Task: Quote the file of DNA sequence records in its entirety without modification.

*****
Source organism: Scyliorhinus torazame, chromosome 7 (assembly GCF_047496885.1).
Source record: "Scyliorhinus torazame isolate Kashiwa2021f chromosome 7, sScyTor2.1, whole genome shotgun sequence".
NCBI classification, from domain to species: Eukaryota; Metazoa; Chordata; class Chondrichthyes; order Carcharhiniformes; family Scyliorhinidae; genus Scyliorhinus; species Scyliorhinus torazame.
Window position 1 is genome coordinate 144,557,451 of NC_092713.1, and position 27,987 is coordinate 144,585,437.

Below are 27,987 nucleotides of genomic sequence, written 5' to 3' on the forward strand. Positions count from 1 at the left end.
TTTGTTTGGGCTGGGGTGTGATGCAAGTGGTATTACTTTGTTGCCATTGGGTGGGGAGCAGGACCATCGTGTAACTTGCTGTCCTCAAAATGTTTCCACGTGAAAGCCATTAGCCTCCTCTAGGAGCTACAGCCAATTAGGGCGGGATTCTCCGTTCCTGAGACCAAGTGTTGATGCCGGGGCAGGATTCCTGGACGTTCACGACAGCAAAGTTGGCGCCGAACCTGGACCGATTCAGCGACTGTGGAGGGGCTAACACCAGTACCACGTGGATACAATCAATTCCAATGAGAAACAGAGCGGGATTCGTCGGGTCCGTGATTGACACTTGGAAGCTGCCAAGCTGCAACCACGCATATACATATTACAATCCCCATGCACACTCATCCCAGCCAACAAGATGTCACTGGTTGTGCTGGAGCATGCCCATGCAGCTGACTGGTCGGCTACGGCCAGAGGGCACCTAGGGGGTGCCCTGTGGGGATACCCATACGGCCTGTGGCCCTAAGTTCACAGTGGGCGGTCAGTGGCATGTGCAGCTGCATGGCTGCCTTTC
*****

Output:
Source organism: Scyliorhinus torazame, chromosome 7 (assembly GCF_047496885.1).
Source record: "Scyliorhinus torazame isolate Kashiwa2021f chromosome 7, sScyTor2.1, whole genome shotgun sequence".
NCBI classification, from domain to species: Eukaryota; Metazoa; Chordata; class Chondrichthyes; order Carcharhiniformes; family Scyliorhinidae; genus Scyliorhinus; species Scyliorhinus torazame.
Window position 1 is genome coordinate 144,557,451 of NC_092713.1, and position 27,987 is coordinate 144,585,437.

Below are 27,987 nucleotides of genomic sequence, written 5' to 3' on the forward strand. Positions count from 1 at the left end.
TTTGTTTGGGCTGGGGTGTGATGCAAGTGGTATTACTTTGTTGCCATTGGGTGGGGAGCAGGACCATCGTGTAACTTGCTGTCCTCAAAATGTTTCCACGTGAAAGCCATTAGCCTCCTCTAGGAGCTACAGCCAATTAGGGCGGGATTCTCCGTTCCTGAGACCAAGTGTTGATGCCGGGGCAGGATTCCTGGACGTTCACGACAGCAAAGTTGGCGCCGAACCTGGACCGATTCAGCGACTGTGGAGGGGCTAACACCAGTACCACGTGGATACAATCAATTCCAATGAGAAACAGAGCGGGATTCGTCGGGTCCGTGATTGACACTTGGAAGCTGCCAAGCTGCAACCACGCATATACATATTACAATCCCCATGCACACTCATCCCAGCCAACAAGATGTCACTGGTTGTGCTGGAGCATGCCCATGCAGCTGACTGGTCGGCTACGGCCAGAGGGCACCTAGGGGGTGCCCTGTGGGGATACCCATACGGCCTGTGGCCCTAAGTTCACAGTGGGCGGTCAGTGGCATGTGCAGCTGCATGGCTGCCTTTC